Drug‐Metabolising Enzymes: Genetic Polymorphisms

Abstract

Polymorphism in drug‐metabolising enzymes is of great importance for interindividual differences in drug therapy. Variant genes causing increased, decreased or abolished drug metabolism influences the drug response and risk for adverse drug reactions. The genetic alterations include single‐nucleotide polymorphisms, ins/del and gene copy number variations. Of particular importance are the cytochrome P450 enzymes responsible for the metabolism of the majority of clinically important drugs. This variability is now emphasised during drug development and of importance for routine drug prescription. Several different drugs contain pharmacogenomic labels where genotyping before prescription is mandatory or recommended. Predictive genotyping of drug‐metabolising genes can thus help to design individualised, safer and more efficient drug therapies.

Key Concepts:

  • The majority of drug metabolism is carried out by cytochrome P450 enzymes.

  • The polymorphic cytochrome P450 enzymes account for 40% of the phase I drug metabolism.

  • The major phenotypes with respect to drug metabolism are poor metabolisers (PMs), intermediate metabolisers (IMs), extensive metabolisers (EMs) and ultrarapid metabolisers (UMs).

  • There are large interethnic differences in the drug metabolism caused by genetic factors.

  • The toxicity of some anticancer drugs, and antibiotics can be predicted by the occurrence of particular genes encoding drug‐metabolising enzymes.

  • The effective dose of clopidogrel, warfarin, tricyclic antidepressants, tamoxifen and some antipsychotics is determined by the P450 polymorphism.

  • Irenotecan and mercaptopurine toxicity is dependent on UGT1A1 and TPMT polymorphism, respectively.

  • 85% of the pharmacogenomic drug labels refer to genes encoding drug‐metabolising enzymes, in particular cytochrome P450.

Keywords: cytochrome P‐450; adverse drug reactions; ultrarapid metabolism; gene duplication; poor metabolisers

Figure 1.

Distribution of activity among drug‐metabolising enzymes as a function of genetic variation. PM, poor metabolisers; IM, intermediate metabolisers; EM, efficient metabolisers; UM, ultrarapid metabolisers; SNP, single‐nucleotide polymorphism.

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Web Links

Aldehyde Dehydrogenase 2 Family (Mitochondrial) (ALDH2); Locus ID: 217. LocusLink: http://www.ncbi.nlm.nih.gov/LocusLink/LocRpt.cgi?l=217

Aldehyde Dehydrogenase 2 Family (Mitochondrial) (ALDH2); MIM number: 100650. OMIM: http://www.ncbi.nlm.nih.gov/htbin‐post/Omim/dispmim?100650

Cytochrome P450, Subfamily IIA (Phenobarbital‐inducible), Polypeptide 6 (CYP2A6); Locus ID: 1548. LocusLink: http://www.ncbi.nlm.nih.gov/LocusLink/LocRpt.cgi?l=1548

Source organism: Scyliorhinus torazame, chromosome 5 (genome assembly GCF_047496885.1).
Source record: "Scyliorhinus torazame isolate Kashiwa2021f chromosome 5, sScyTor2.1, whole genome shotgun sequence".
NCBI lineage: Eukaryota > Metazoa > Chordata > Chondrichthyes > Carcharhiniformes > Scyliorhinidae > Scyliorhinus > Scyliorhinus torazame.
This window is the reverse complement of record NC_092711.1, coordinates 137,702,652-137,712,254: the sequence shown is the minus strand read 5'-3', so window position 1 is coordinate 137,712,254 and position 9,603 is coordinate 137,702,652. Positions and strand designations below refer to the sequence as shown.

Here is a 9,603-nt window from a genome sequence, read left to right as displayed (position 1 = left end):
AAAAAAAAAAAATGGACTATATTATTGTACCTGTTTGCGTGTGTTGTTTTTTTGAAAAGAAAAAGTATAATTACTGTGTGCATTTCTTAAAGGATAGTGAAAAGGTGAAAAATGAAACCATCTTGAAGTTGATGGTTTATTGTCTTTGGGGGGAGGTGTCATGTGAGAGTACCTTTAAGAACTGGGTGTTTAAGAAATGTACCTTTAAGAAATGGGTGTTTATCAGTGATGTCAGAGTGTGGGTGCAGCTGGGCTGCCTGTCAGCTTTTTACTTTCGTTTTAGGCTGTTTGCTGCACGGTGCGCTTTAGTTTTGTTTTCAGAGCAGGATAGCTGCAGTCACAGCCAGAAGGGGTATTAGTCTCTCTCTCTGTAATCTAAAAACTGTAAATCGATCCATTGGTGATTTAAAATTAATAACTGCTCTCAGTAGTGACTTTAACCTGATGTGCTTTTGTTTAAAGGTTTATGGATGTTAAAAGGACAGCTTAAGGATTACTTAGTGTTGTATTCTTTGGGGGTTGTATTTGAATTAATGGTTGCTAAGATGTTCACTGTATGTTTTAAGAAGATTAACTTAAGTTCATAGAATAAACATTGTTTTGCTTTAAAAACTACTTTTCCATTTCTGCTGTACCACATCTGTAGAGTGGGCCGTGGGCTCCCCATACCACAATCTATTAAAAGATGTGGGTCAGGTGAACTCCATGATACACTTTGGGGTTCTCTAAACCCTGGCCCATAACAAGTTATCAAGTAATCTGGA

Cytochrome P450, Subfamily IIA (Phenobarbital‐inducible), Polypeptide 6 (CYP2A6); MIM number: 122720. OMIM: http://www.ncbi.nlm.nih.gov/htbin‐post/Omim/dispmim?122720

Cytochrome P450, Subfamily IID (Debrisoquine, Sparteine, etc., ‐Metabolizing), Polypeptide 6 (CYP2D6); Locus ID: 1565. LocusLink: http://www.ncbi.nlm.nih.gov/LocusLink/LocRpt.cgi?l=1565

Cytochrome P450, Subfamily IID (Debrisoquine, Sparteine, etc., ‐Metabolizing), Polypeptide 6 (CYP2D6); MIM number: 124030. OMIM: http://www.ncbi.nlm.nih.gov/htbin‐post/Omim/dispmim?124030

Glutathione S‐Transferase M1 (GSTM1); Locus ID: 2944. LocusLink: http://www.ncbi.nlm.nih.gov/LocusLink/LocRpt.cgi?l=2944

Glutathione S‐Transferase M1 (GSTM1); MIM number: 138350. OMIM: http://www.ncbi.nlm.nih.gov/htbin‐post/Omim/dispmim? 138350

Human Cytochrome P450 (CYP) Allele Nomenclature Committee. Gives an update of most polymorphic human cytochrome P450 genes and their nomenclature. http://www.imm.ki.se/CYPalleles/

Pharmacogenomics Knowledge Base. http://www.pharmgkb.org/

Thiopurine Methyltransferase (TPMT); Locus ID: 7172. LocusLink: http://www.ncbi.nlm.nih.gov/LocusLink/LocRpt.cgi?l=7172

Thiopurine Methyltransferase (TPMT); MIM number: 187680. OMIM: http://www.ncbi.nlm.nih.gov/htbin‐post/Omim/dispmim?187680

Valid Genomic Biomarkers in the Context of Approved Drug Labels. http://www.fda.gov/Drugs/ScienceResearch/ResearchAreas/Pharmacogenetics/ucm083378.htm

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How to Cite close
Ingelman‐Sundberg, Magnus(Nov 2011) Drug‐Metabolising Enzymes: Genetic Polymorphisms. In: eLS. John Wiley & Sons Ltd, Chichester. http://www.els.net [doi: 10.1002/9780470015902.a0006015.pub2]